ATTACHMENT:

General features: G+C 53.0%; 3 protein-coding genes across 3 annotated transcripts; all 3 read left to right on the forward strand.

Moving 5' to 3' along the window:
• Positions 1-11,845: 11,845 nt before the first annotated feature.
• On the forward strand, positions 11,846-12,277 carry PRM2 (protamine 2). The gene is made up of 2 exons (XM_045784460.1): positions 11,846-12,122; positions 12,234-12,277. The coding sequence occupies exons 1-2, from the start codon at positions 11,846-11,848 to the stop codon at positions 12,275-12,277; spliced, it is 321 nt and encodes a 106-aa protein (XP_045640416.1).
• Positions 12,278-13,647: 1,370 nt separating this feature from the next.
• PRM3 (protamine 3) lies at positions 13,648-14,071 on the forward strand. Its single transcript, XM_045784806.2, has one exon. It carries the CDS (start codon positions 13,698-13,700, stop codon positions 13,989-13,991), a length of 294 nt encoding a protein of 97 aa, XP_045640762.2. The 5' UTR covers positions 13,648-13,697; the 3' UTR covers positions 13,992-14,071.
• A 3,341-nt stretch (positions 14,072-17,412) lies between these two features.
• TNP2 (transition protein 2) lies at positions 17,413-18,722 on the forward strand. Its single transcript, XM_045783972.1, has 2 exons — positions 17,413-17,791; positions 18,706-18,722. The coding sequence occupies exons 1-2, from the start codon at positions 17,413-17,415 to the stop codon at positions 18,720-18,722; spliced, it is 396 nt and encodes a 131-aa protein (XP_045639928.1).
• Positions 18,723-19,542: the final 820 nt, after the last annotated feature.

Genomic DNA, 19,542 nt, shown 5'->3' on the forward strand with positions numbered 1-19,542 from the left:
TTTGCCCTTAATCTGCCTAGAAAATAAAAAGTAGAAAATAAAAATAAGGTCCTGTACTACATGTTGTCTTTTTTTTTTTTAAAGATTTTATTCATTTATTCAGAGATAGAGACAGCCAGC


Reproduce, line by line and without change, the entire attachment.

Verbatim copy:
General features: G+C 53.0%; 3 protein-coding genes across 3 annotated transcripts; all 3 read left to right on the forward strand.

Moving 5' to 3' along the window:
• Positions 1-11,845: 11,845 nt before the first annotated feature.
• On the forward strand, positions 11,846-12,277 carry PRM2 (protamine 2). The gene is made up of 2 exons (XM_045784460.1): positions 11,846-12,122; positions 12,234-12,277. The coding sequence occupies exons 1-2, from the start codon at positions 11,846-11,848 to the stop codon at positions 12,275-12,277; spliced, it is 321 nt and encodes a 106-aa protein (XP_045640416.1).
• Positions 12,278-13,647: 1,370 nt separating this feature from the next.
• PRM3 (protamine 3) lies at positions 13,648-14,071 on the forward strand. Its single transcript, XM_045784806.2, has one exon. It carries the CDS (start codon positions 13,698-13,700, stop codon positions 13,989-13,991), a length of 294 nt encoding a protein of 97 aa, XP_045640762.2. The 5' UTR covers positions 13,648-13,697; the 3' UTR covers positions 13,992-14,071.
• A 3,341-nt stretch (positions 14,072-17,412) lies between these two features.
• TNP2 (transition protein 2) lies at positions 17,413-18,722 on the forward strand. Its single transcript, XM_045783972.1, has 2 exons — positions 17,413-17,791; positions 18,706-18,722. The coding sequence occupies exons 1-2, from the start codon at positions 17,413-17,415 to the stop codon at positions 18,720-18,722; spliced, it is 396 nt and encodes a 131-aa protein (XP_045639928.1).
• Positions 18,723-19,542: the final 820 nt, after the last annotated feature.

Genomic DNA, 19,542 nt, shown 5'->3' on the forward strand with positions numbered 1-19,542 from the left:
TTTGCCCTTAATCTGCCTAGAAAATAAAAAGTAGAAAATAAAAATAAGGTCCTGTACTACATGTTGTCTTTTTTTTTTTTAAAGATTTTATTCATTTATTCAGAGATAGAGACAGCCAGC